Take a survey at any gym to learn what anyone working out for a while knows: Plateaus happen. After a period of growth, the human body needs time to catch its breath and catch up with all the changes created through a dedicated health program. It's at that point that some new energy must be injected to reinvigorate growth, most likely through a fresh approach.
The same could be said for your supplements aisle. After a long period of growth, the last couple of years have seen sales slowing and then declining. According to The Natural Foods Merchandiser's June 2004 Market Overview, supplement sales grew a meager 4.2 percent in food stores over 2003. The June 2005 NFM Market Overview brought worse news: Sales dipped 11.1 percent.
However, recent years have seen explosive organic growth. According to the 2005 Market Overview, the top 10 organic categories grew 22 percent over 2004, with some categories posting 40, 60 and even 120 percent growth. The 2004 Market Overview reported that in 2003 organic personal care grew 81 percent.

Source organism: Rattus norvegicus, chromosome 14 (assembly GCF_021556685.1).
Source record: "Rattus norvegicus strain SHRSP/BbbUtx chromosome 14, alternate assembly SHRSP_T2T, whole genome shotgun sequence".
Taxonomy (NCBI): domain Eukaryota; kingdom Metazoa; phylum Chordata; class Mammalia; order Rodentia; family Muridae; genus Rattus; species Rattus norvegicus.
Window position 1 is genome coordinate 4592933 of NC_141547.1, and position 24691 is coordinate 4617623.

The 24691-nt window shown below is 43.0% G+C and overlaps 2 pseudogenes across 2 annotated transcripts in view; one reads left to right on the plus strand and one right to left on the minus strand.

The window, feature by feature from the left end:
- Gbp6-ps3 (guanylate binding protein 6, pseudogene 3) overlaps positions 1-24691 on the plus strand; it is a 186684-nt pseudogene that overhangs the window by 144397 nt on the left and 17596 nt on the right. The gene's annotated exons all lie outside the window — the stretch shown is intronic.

Could organic be the new energy the supplements aisle needs?
In late August 2005, the U.S. Department of Agriculture issued a memorandum stating that "irrespective of the end use" of a product, the National Organic Program organic seal may be used if all standards for organic agricultural products are met. The door had been opened for organic supplements.
In fact, in mid-2005, Brattleboro, Vt.-based New Chapter launched a line of certified "made with organic" multivitamin probiotic supplements. "When we introduced the concept to one of our largest retailer partners, the reaction from the very top of that organization was that 'the moment you introduce organic vitamins and minerals will be a defining moment in our industry. It will unify the organic mission of the organic produce and grocery departments with the vitamin aisles,'" says Tom Newmark, president of New Chapter.